First Advisor

Gil Latz

Date of Publication


Document Type


Degree Name

Master of Arts (M.A.) in Geography






Energy industries -- Government policy -- China, Energy policy -- China, Energy security -- China, Synthetic Petroleum -- Government policy -- China



Physical Description

1 online resource (vii, 139 p.) : ill., maps


Since the start of the 21st century, energy security concerns and rising international energy costs have led China to pursue the development of a coal to oil industry, whereby converting a portion of the nation's abundant coal reserves into gasoline, diesel, or jet fuel, China might be able to increase its domestic oil production and generate profits. But a large-scale coal to oil industry exerts added pressure on China's domestic coal reserves and water resources, and generates significant greenhouse gas emissions. The tension between the potential benefits of coal to oil development and its associated negative externalities present a challenge for China's energy policymakers, who must balance competing demands for energy security, resource management, and equitable development. The challenge of effectively managing the development of this industry is complicated by the characteristic problems plaguing energy sector governance in China, including the absence of a powerful energy policymaking institution, the decentralized nature of the country's economic development, and the influence of large energy companies. This study examines the evolution of China's coal to oil industry and the policies shaping its development in order to better understand energy sector governance in China and the complex challenges confronting policymakers as they strive to balance an array of competing demands. It finds that weak energy institutions and powerful domestic actors indeed hinder China's ability to efficiently formulate energy policies for the coal to oil industry, while considerations about the industry's environmental and resource impacts compel a cautious approach to development. China's incremental approach to formulating a long-term plan for the development of the coal to oil industry may, in the end, yield more effective policies.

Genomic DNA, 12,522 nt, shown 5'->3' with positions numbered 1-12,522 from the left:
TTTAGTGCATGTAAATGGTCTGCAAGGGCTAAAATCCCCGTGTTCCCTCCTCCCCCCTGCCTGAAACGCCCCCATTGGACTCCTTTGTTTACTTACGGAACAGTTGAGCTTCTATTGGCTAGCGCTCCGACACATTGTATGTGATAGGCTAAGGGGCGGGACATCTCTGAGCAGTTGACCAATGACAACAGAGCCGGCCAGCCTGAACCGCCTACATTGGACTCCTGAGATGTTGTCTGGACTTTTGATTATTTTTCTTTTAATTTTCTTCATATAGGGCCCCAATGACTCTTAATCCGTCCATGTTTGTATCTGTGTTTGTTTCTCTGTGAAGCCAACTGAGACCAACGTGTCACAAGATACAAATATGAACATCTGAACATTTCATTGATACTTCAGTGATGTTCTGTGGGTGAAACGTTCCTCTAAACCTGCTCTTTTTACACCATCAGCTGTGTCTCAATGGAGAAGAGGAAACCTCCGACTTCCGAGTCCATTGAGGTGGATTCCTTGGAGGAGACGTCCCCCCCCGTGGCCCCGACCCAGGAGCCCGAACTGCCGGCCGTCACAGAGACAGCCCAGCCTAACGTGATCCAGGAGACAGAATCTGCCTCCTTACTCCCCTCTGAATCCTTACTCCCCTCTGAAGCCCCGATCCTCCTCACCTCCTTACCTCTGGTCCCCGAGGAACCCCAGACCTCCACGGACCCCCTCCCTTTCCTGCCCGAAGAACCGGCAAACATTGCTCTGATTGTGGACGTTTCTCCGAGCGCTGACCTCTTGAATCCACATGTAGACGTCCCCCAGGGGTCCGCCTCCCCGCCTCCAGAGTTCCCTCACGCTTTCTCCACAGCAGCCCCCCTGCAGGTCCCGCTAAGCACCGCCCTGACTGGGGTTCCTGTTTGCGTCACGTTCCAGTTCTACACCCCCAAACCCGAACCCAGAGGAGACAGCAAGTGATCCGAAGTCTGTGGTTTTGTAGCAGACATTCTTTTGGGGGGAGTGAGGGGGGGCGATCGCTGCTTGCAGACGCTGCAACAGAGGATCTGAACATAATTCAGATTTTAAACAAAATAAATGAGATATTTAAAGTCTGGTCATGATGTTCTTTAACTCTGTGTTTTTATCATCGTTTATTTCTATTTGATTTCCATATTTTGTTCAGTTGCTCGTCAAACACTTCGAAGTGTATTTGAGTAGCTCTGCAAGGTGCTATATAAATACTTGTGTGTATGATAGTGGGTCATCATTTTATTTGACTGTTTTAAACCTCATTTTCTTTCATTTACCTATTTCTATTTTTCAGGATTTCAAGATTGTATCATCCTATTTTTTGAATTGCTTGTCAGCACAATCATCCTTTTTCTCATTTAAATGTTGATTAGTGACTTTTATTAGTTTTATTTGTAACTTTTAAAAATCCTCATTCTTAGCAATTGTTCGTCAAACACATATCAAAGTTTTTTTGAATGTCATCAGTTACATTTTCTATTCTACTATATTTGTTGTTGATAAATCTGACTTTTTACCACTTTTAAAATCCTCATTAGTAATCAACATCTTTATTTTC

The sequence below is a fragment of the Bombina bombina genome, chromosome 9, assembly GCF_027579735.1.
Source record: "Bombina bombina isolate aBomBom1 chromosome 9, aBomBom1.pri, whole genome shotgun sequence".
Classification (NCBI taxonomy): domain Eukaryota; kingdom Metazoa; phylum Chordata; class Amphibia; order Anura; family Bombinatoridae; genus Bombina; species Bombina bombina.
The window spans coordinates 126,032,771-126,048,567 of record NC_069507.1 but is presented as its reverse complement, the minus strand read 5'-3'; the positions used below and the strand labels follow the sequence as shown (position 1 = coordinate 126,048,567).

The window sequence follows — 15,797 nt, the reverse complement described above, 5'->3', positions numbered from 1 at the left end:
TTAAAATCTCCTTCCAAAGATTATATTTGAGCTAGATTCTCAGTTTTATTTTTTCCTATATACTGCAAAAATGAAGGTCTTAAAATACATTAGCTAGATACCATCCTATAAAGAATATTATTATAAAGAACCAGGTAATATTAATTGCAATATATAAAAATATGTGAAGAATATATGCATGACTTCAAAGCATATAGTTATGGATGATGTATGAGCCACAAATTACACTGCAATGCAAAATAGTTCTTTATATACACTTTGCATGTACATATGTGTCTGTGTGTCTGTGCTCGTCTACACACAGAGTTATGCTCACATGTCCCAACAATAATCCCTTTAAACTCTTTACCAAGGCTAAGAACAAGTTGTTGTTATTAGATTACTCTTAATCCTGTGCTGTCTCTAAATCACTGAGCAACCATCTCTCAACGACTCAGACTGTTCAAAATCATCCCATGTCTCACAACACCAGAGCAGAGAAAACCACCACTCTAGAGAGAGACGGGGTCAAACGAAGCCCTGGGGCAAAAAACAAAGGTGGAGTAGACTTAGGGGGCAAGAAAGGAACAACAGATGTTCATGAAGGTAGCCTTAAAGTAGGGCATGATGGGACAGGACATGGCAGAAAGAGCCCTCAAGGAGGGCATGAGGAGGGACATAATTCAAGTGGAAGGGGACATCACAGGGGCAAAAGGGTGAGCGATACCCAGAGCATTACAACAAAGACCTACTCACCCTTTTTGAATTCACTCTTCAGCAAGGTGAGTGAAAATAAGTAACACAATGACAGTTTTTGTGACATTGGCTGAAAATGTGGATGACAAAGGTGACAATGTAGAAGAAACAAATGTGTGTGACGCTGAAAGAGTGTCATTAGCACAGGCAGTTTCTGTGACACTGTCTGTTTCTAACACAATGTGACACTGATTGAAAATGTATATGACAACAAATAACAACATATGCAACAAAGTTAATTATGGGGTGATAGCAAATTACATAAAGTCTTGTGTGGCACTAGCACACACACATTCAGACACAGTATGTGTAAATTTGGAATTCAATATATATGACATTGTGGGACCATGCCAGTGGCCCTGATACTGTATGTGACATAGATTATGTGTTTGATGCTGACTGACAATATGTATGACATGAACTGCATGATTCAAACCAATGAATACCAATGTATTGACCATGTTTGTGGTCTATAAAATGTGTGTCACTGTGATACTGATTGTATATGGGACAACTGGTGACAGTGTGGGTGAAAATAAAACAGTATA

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Portland State University. Dept. of Geography

Persistent Identifier